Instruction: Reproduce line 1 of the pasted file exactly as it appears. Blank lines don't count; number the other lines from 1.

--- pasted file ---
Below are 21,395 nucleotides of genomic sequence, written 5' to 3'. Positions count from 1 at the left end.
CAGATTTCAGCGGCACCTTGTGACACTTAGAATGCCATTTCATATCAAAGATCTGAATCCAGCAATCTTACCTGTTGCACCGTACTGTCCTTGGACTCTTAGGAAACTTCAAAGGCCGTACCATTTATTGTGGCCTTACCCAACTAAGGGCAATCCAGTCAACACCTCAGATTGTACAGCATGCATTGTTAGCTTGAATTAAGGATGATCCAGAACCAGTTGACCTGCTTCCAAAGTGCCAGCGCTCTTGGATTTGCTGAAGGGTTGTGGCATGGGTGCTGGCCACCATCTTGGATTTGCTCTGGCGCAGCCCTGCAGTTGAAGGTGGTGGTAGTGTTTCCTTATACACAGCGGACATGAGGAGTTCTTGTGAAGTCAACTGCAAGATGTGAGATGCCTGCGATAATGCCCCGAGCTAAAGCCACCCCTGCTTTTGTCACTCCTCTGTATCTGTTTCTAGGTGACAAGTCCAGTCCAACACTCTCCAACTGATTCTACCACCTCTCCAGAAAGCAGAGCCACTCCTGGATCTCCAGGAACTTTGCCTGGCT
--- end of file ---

Below are 21,395 nucleotides of genomic sequence, written 5' to 3'. Positions count from 1 at the left end.